Weblog: What do you mean the Wi-Fi doesn't work? The life of a Racing Post reporter
No rushed verdict after trial
There were signs plugging the Chester marathon on the approach to the racecourse today and introducing hurdle racing to the track promises to be as long and laborious an effort as slogging 26 miles 385 yards round the city this Sunday.
It's to be hoped the runners this weekend get off to a happier start, too.
In marathon terms we are still in the stadium at the moment with a first exploratory trial session staged today.
Four hurdles were erected and ten horses came up from Donald McCain's yard to gallop in two batches of five round two circuits of the very tight track.
The course were happy to embrace the press - we had the best view in the house, watching from a balcony outside a private box opposite the winning-post - rather than holding it in secret.
Which may not have seemed a great decision at around a quarter to twelve, when one of the ten had fallen at the final flight (sited by the furlong-pole, opposite a 'No BBQs in this area' sign) and lay ominously still on the ground.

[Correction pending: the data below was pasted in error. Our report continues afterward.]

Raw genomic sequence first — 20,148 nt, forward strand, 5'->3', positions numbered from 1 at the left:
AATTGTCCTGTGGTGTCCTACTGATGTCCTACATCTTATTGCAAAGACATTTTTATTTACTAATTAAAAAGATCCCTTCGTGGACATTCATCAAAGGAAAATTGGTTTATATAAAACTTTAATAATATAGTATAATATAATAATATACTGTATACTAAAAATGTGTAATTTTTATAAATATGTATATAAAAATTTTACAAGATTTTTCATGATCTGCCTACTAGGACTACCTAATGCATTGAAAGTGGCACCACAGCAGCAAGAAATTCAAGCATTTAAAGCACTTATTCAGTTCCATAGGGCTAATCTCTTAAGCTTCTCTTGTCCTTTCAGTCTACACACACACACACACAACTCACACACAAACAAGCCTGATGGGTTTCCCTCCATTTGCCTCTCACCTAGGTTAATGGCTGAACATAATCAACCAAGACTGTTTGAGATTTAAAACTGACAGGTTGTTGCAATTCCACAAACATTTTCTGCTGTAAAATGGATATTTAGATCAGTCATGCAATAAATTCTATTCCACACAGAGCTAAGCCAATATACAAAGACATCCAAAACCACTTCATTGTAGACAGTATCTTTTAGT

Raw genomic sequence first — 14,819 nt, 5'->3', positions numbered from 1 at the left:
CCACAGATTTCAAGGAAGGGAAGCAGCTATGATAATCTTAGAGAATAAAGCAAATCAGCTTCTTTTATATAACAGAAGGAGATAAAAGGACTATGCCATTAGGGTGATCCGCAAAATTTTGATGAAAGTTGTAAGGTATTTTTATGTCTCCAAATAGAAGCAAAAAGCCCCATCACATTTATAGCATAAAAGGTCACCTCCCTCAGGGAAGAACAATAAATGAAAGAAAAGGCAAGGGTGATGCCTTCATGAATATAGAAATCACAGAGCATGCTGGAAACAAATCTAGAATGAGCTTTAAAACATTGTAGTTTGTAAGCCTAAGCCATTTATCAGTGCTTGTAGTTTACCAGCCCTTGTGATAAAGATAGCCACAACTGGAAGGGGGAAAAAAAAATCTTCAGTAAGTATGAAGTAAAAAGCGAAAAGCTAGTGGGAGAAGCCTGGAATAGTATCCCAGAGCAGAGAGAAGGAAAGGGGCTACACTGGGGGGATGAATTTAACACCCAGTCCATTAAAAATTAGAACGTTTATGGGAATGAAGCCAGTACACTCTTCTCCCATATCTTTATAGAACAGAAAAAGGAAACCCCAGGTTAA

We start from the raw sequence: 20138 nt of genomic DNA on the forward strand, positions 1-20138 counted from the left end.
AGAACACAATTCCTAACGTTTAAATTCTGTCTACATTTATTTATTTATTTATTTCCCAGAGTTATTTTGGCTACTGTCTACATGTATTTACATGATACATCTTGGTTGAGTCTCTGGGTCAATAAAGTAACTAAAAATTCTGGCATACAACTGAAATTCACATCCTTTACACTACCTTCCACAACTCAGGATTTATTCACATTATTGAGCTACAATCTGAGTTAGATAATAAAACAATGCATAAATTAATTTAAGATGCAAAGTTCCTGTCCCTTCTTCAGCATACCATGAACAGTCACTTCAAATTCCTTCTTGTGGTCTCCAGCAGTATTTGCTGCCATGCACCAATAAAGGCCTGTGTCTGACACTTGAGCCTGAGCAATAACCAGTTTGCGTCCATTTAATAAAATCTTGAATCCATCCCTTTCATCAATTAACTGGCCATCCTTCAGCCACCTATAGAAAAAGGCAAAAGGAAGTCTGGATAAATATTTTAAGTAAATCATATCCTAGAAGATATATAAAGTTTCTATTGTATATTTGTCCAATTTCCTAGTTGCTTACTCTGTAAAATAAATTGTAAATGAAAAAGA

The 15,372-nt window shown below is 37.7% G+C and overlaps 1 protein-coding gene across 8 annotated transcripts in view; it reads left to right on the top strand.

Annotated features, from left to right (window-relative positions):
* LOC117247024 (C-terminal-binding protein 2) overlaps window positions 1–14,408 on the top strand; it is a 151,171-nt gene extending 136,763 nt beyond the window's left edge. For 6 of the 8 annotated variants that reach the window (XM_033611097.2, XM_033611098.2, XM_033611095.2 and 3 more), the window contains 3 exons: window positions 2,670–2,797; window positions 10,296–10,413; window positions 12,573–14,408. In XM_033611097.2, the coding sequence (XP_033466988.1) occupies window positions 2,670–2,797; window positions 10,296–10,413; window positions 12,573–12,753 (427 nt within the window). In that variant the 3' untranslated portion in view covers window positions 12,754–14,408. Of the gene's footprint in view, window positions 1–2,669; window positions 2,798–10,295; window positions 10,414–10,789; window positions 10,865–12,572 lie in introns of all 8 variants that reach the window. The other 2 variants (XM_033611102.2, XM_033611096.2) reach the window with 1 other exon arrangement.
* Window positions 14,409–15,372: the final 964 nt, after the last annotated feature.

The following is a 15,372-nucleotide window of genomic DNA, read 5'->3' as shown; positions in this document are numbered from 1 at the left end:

The screens went up around him.
But fortunately he was only winded and got up apparently unscathed after a couple of minutes - which must have seemed like a couple of hours to those involved in setting up the trial.
Now, you know as well as I do that equine fatality is a fact of life in racing, Flat as well as jumps.
And the horse who came down was an unraced animal who had got very tired in the testing ground - his falling was no reflection on the safety of hurdling at Chester in any way.
But any student of the recent history of the Grand National will be well aware that when racehorses die, common sense and rationality can sometimes go out of the window.
Had today's young faller not got up, there would have been no end of fuss and hullabaloo - and it would have taken a lot of courage to pursue the idea of staging hurdling at Chester.
As it is, we are still a fair way off the Roodeye staging a Rock On Ruby versus Overturn rematch. Today's events will have to be digested, there will be internal and external consultation and the BHA will want to have their say.
It may come about one day. But this is a marathon not a sprint.